One thing that made me sit up and listen, well read I mean, was the fact that Java Struts or its supposed successor(s) seemed to descend into confusion.  The point that Andrew makes is that many companies out there have web applications that are hard to maintain and/or understand, he puts it this way  – “The cost is significant: Many sites are sitting on reams of legacy code simply because they chose what was once the dominant paradigm.”

In my 8 years with Allaire, Macromedia, Webapper and now Alagad I have literally traveled the world looking at millions of lines of CF Code in no frameworks, home grown frameworks (the worst of all worlds) and recognized-supported frameworks.  After all of this marinating and after listening to developers and end-users I arrived at my own golden-rules for web application development, here they are.

In developing applications we should start at the end and keep focused on the fact that we are delivering a GUI to users to enable them to do something easily and efficiently.  We are not here to experiment with cool new stuff at the expense of users.  Users do not care whether something is “procedural” or “OO”.

We should also assume that the code will need to be maintained and that this will involve troubleshooting.  No matter what the requirements of the application are we should always strive to do this in the simplest most understandable way possible providing that falls in line with acceptable methodologies and frameworks currently used.  Another so often ignored principle; comment code profusely.  As has been stated many times by far greater brains than mine; not only will comments help others they will also help us when we look at what we did 6 months on.

Nothing should ever go into production without Integration Testing (making sure what we just did does not break anything else) and Load Testing (what works really well with one user “us” may fall apart quickly with multiple users – I have seen that many times).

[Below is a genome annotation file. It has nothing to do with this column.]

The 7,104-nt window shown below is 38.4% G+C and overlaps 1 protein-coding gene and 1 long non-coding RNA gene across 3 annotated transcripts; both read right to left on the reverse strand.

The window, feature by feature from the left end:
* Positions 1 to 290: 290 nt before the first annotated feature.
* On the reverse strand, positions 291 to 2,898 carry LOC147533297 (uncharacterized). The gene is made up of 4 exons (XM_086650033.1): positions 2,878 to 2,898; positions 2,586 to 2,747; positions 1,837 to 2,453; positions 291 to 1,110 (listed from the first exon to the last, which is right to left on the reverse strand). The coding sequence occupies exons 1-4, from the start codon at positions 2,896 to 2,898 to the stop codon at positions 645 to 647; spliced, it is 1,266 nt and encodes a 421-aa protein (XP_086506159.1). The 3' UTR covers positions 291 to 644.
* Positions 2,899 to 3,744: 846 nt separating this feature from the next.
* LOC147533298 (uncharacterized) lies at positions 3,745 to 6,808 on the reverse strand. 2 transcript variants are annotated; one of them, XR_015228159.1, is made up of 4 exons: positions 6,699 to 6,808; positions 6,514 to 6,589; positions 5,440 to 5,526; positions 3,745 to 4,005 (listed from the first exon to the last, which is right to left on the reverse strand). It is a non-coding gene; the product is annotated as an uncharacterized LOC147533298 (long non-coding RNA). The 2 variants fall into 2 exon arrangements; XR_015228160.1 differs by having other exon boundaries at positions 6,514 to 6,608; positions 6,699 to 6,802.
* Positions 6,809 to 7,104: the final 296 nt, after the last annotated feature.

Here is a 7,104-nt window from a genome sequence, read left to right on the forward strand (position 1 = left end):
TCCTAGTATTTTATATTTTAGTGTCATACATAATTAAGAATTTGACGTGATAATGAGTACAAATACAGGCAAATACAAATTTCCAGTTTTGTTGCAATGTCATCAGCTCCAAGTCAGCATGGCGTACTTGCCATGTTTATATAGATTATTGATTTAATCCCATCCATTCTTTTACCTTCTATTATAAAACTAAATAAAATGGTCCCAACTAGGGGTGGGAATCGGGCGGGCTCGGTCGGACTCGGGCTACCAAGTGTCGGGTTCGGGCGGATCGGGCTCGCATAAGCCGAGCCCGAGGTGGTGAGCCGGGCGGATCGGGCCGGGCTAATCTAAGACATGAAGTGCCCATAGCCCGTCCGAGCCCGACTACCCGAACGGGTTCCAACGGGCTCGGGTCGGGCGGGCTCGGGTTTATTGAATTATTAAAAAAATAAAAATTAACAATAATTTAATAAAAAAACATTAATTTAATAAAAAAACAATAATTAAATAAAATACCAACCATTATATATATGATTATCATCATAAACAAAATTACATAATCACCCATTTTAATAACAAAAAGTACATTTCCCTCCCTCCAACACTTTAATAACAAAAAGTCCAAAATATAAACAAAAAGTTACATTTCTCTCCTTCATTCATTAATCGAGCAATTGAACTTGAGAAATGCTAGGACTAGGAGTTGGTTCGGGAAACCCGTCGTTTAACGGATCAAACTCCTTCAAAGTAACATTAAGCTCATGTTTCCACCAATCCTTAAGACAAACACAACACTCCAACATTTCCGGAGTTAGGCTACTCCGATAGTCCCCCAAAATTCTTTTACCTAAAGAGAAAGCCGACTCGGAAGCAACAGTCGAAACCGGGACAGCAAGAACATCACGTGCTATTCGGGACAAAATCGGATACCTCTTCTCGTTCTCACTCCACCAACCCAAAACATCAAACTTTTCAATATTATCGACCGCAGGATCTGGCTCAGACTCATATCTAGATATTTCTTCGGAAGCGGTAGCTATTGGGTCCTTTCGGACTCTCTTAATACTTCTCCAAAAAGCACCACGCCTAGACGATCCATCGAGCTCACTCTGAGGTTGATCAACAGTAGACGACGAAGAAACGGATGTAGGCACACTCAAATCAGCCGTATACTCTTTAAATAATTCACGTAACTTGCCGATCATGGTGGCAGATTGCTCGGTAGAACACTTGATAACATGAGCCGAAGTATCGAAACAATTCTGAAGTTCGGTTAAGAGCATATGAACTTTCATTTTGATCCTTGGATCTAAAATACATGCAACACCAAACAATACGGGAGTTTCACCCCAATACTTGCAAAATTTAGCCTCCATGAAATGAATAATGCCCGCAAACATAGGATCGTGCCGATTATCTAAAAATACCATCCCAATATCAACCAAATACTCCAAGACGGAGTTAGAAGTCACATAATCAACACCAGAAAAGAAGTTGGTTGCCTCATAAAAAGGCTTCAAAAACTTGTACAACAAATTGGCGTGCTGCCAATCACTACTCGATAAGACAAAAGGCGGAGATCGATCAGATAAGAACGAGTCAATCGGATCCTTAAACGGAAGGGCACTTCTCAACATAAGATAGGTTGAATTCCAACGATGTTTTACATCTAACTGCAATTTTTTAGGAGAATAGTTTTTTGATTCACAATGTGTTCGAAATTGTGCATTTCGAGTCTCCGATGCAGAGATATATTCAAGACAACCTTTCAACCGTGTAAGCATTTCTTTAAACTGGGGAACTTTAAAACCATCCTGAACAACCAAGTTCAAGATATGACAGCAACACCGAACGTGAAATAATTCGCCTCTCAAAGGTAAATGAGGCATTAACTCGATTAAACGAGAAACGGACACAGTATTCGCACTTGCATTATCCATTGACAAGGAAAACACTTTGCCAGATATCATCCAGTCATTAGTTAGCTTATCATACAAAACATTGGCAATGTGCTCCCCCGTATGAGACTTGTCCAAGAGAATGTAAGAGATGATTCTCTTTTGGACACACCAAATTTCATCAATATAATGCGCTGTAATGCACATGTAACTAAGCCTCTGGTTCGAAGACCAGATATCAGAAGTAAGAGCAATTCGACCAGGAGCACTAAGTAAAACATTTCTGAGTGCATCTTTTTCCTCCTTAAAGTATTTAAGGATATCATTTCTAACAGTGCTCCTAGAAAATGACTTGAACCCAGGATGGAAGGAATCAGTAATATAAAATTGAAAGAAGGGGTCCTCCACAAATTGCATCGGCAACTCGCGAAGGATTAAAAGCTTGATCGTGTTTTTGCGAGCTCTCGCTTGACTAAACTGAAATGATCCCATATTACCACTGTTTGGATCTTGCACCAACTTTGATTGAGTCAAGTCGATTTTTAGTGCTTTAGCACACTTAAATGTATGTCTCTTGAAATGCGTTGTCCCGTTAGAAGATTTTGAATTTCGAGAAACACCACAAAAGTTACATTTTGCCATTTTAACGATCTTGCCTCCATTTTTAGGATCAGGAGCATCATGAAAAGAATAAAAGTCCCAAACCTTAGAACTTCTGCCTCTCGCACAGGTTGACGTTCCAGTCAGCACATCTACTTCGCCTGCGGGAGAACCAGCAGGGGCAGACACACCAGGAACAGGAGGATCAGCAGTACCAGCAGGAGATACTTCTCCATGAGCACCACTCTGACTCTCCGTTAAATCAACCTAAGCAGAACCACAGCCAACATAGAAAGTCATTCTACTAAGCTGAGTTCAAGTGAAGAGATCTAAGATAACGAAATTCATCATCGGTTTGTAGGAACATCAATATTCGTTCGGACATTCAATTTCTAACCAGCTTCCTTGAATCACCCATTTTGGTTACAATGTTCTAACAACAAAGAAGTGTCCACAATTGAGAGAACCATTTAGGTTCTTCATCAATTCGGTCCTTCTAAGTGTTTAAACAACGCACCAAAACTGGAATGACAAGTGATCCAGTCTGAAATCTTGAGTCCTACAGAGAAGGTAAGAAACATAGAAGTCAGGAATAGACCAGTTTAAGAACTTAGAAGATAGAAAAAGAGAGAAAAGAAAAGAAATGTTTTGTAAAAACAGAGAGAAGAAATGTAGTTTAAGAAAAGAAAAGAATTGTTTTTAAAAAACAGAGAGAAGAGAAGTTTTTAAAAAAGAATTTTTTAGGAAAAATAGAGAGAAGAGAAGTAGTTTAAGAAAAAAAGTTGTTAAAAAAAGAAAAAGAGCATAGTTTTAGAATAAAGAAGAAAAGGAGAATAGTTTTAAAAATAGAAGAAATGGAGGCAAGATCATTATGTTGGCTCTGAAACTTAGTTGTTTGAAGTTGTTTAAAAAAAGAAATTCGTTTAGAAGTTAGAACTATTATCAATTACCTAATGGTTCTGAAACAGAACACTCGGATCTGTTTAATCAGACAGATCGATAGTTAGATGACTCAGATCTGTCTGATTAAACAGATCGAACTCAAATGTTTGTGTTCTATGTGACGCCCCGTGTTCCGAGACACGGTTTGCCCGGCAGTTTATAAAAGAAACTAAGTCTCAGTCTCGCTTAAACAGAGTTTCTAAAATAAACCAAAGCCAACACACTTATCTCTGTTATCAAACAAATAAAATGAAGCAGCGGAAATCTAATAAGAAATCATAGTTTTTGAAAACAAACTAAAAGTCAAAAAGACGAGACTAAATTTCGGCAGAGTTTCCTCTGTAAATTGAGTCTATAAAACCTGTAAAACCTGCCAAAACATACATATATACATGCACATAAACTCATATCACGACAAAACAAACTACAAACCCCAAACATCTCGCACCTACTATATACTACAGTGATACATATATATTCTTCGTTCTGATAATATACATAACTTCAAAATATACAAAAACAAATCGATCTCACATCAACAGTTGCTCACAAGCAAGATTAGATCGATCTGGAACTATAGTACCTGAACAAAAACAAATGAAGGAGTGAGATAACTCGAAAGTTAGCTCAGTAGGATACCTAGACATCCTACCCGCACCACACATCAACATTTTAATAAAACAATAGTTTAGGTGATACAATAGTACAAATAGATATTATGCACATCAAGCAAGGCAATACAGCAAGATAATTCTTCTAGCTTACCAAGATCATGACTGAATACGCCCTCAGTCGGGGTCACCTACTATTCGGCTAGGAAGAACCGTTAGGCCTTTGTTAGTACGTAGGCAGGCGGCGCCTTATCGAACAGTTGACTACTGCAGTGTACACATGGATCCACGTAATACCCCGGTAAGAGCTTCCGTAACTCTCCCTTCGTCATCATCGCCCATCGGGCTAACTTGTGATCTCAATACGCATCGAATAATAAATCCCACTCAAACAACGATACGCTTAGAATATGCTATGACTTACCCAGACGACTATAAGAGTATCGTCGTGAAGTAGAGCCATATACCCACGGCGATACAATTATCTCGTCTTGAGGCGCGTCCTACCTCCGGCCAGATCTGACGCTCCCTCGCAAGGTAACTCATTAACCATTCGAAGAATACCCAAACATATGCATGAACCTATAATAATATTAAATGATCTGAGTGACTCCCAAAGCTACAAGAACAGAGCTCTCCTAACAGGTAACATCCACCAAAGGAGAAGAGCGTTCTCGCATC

The world of web application development is almost totally disorganized.  For instance we could create a complete application in a single index.cfm in a single directory; there is nothing to stop us doing that.  I have been a firm believer in web application code organization for many years and was firmly behind FuseBox because it made sense to me and has a good user base and had a formal committee which encouraged me to believe it would stay around.  FuseBox in an MVC Design Pattern is still my preferred paradigm.  I absolutely abhor in-house frameworks because they are not necessary and have nothing to do with helping application owners or users of applications.  With FuseBox, Machii and Model-Glue and other items such as Reactor, Transfer, ColdSpring etc there is simply no justification, in my opinion, to create in-house frameworks or methodologies.

From the point of view, for those kind enough to pay me to enjoy myself and create things for them, I genuinely care about what I leave behind, that it delivers what users need/want, that it performs efficiently and above all else is easy to maintain, extend and fix. 

I will finish this post with a repetition of Andrew Binstock’s point – “The cost is significant: Many sites are sitting on reams of legacy code simply because they chose what was once the dominant paradigm.”

I believe It is incumbent on all of us not to let this happen to those kind enough to pay us, even if it means being anarchistic to anyone pushing us to do what we believe to be the wrong thing.  I certainly am and will continue to be so.